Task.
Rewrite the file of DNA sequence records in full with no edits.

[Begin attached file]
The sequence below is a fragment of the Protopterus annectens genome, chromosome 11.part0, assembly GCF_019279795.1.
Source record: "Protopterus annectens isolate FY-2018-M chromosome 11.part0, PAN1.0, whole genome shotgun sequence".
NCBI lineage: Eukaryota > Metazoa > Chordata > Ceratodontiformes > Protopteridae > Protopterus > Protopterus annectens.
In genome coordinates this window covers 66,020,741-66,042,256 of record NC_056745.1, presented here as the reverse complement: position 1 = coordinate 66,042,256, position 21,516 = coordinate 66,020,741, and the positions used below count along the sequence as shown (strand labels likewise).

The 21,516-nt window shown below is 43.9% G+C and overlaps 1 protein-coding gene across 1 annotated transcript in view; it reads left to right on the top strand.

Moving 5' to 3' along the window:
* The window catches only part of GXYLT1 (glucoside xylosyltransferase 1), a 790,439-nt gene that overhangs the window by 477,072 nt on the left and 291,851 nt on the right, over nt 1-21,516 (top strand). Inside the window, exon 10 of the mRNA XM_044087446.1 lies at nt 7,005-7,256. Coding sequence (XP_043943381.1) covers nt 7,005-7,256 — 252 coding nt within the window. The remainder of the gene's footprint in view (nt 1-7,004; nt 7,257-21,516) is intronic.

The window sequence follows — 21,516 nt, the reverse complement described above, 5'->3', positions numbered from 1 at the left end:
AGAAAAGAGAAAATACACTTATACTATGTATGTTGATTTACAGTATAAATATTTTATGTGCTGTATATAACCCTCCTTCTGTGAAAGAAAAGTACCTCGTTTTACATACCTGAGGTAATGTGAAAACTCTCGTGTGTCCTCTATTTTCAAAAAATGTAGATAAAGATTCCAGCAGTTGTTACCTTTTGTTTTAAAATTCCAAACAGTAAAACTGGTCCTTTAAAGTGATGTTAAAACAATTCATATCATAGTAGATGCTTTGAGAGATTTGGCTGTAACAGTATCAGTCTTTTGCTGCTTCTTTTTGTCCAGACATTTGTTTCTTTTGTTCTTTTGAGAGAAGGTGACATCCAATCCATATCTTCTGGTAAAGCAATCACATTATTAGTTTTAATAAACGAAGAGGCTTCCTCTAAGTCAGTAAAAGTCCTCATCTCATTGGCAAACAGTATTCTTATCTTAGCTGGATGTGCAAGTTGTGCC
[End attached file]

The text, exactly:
The sequence below is a fragment of the Protopterus annectens genome, chromosome 11.part0, assembly GCF_019279795.1.
Source record: "Protopterus annectens isolate FY-2018-M chromosome 11.part0, PAN1.0, whole genome shotgun sequence".
NCBI lineage: Eukaryota > Metazoa > Chordata > Ceratodontiformes > Protopteridae > Protopterus > Protopterus annectens.
In genome coordinates this window covers 66,020,741-66,042,256 of record NC_056745.1, presented here as the reverse complement: position 1 = coordinate 66,042,256, position 21,516 = coordinate 66,020,741, and the positions used below count along the sequence as shown (strand labels likewise).

The 21,516-nt window shown below is 43.9% G+C and overlaps 1 protein-coding gene across 1 annotated transcript in view; it reads left to right on the top strand.

Moving 5' to 3' along the window:
* The window catches only part of GXYLT1 (glucoside xylosyltransferase 1), a 790,439-nt gene that overhangs the window by 477,072 nt on the left and 291,851 nt on the right, over nt 1-21,516 (top strand). Inside the window, exon 10 of the mRNA XM_044087446.1 lies at nt 7,005-7,256. Coding sequence (XP_043943381.1) covers nt 7,005-7,256 — 252 coding nt within the window. The remainder of the gene's footprint in view (nt 1-7,004; nt 7,257-21,516) is intronic.

The window sequence follows — 21,516 nt, the reverse complement described above, 5'->3', positions numbered from 1 at the left end:
AGAAAAGAGAAAATACACTTATACTATGTATGTTGATTTACAGTATAAATATTTTATGTGCTGTATATAACCCTCCTTCTGTGAAAGAAAAGTACCTCGTTTTACATACCTGAGGTAATGTGAAAACTCTCGTGTGTCCTCTATTTTCAAAAAATGTAGATAAAGATTCCAGCAGTTGTTACCTTTTGTTTTAAAATTCCAAACAGTAAAACTGGTCCTTTAAAGTGATGTTAAAACAATTCATATCATAGTAGATGCTTTGAGAGATTTGGCTGTAACAGTATCAGTCTTTTGCTGCTTCTTTTTGTCCAGACATTTGTTTCTTTTGTTCTTTTGAGAGAAGGTGACATCCAATCCATATCTTCTGGTAAAGCAATCACATTATTAGTTTTAATAAACGAAGAGGCTTCCTCTAAGTCAGTAAAAGTCCTCATCTCATTGGCAAACAGTATTCTTATCTTAGCTGGATGTGCAAGTTGTGCC